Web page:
NASAA & FINRA Reports Point to Regulatory Expectations for Heightened Supervision

By Bill Reilly

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FINRA’s 2019 Risk Monitoring and Examination Priorities Letter was released last week. While the letter’s second paragraph lists areas of focus which are detailed throughout the report, the third paragraph includes a brief statement about how FINRA will focus on risk related to associated persons with a “problematic regulatory history”.  Where there was not a lot of elaboration in the letter, we at Oyster were reminded of the NASAA report on Heightened Supervision and thought it would be beneficial to remind you of the risks that can accompany hiring someone with such a history.

According to a September 2018 North American Securities Administrators Association Inc. (“NASAA”) report, there is a view that Registered Representative (“RRs”) misconduct is a recurring threat for investors, and that RRs with prior records of misconduct are three times more likely to be repeat offenders than their peers.  Heightened supervision of risk-prone RRs is an important supervisory obligation of broker-dealers.

The NASSA report discussed how firms of varying types and size addressed the issue of heightened supervision, highlighting these practices to provide guidance on state regulatory expectations for broker-dealers. The report findings were based upon the results of 30 NASAA member jurisdictions that participated in a coordinated series of examinations of broker-dealers to survey heightened supervision policies and procedures for RRs.

During the course of the NASAA examinations, FINRA issued Notice to Members 18-15 providing additional guidance to its member firms concerning supervisory obligations for RRs with a history of misconduct.

The examinations focused on three areas:

  • Supervisory procedures for identifying persons to place on heightened supervision; terms of the supervision; the need for an individual to be responsible for compliance with the heightened supervision; removal from heightened supervision after all the requirements were completed
  • Procedures for designing individual plans for RRs, determining the conduct leading to the heightened supervision and, if necessary, restricting the RR from engaging in that activity;
  • Procedures for establishing a person designated to ensure compliance with the agreement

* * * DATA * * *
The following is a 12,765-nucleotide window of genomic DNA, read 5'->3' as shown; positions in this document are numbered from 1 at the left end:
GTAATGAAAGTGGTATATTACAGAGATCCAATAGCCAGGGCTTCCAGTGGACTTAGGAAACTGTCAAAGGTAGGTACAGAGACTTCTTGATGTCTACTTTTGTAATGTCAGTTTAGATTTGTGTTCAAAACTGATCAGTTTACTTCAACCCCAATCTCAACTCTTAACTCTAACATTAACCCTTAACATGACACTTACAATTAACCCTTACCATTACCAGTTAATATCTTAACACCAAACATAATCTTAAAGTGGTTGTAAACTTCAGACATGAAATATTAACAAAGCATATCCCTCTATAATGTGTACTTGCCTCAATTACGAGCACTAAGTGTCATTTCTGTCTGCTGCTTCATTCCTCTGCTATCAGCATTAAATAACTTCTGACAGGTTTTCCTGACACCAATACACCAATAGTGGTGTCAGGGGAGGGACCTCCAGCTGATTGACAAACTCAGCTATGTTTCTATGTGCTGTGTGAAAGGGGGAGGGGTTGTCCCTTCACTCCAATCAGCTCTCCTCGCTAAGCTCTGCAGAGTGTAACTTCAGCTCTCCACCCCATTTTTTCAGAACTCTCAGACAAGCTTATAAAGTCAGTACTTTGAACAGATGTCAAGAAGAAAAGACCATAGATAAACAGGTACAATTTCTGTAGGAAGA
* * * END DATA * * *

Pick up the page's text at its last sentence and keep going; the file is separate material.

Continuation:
The report identified nine reasons for being placed on heightened supervision, with the top four being:

  • Customer complaints (45.2%)
  • State regulator action/required heightened supervision (33.3%)
  • Financial concerns (28.6%)
  • Sales practice violations (21.4%)

The conclusions of the report indicated that 90% of those individuals for the examined firms did not have any client complaints while on heightened supervision. However, the report provides recommendations that policies and procedures should ensure that written plans include:

  • Designated individuals(s) with the necessary experience and authority to enforce the plan;
  • Appropriate and meaningful written documentation evidencing the RRs awareness of the conditions of the plan and the supervisor’s awareness of his responsibilities;
  • Periodic review(s) to determine the plan’s effectiveness; and
  • Procedures for removing RRs from plans once all the necessary requirements are met

Although not contained in the report, those responsible for supervising the RR on heightened supervision, and the firm itself, should be aware they may be subject to disciplinary action for failing to enforce compliance with the requirements of the written plan.

About The Author
Photo of Bill Reilly

Bill Reilly

Bill Reilly is a respected financial services professional with over 35 years of consulting and regulatory experience. Bill leverages his industry expertise and relationships with state and federal regulators and self-regulatory organizations to guide broker-dealers, investment advisers and law firms providing legal representation through both proactive and reactive regulatory processes and compliance issues.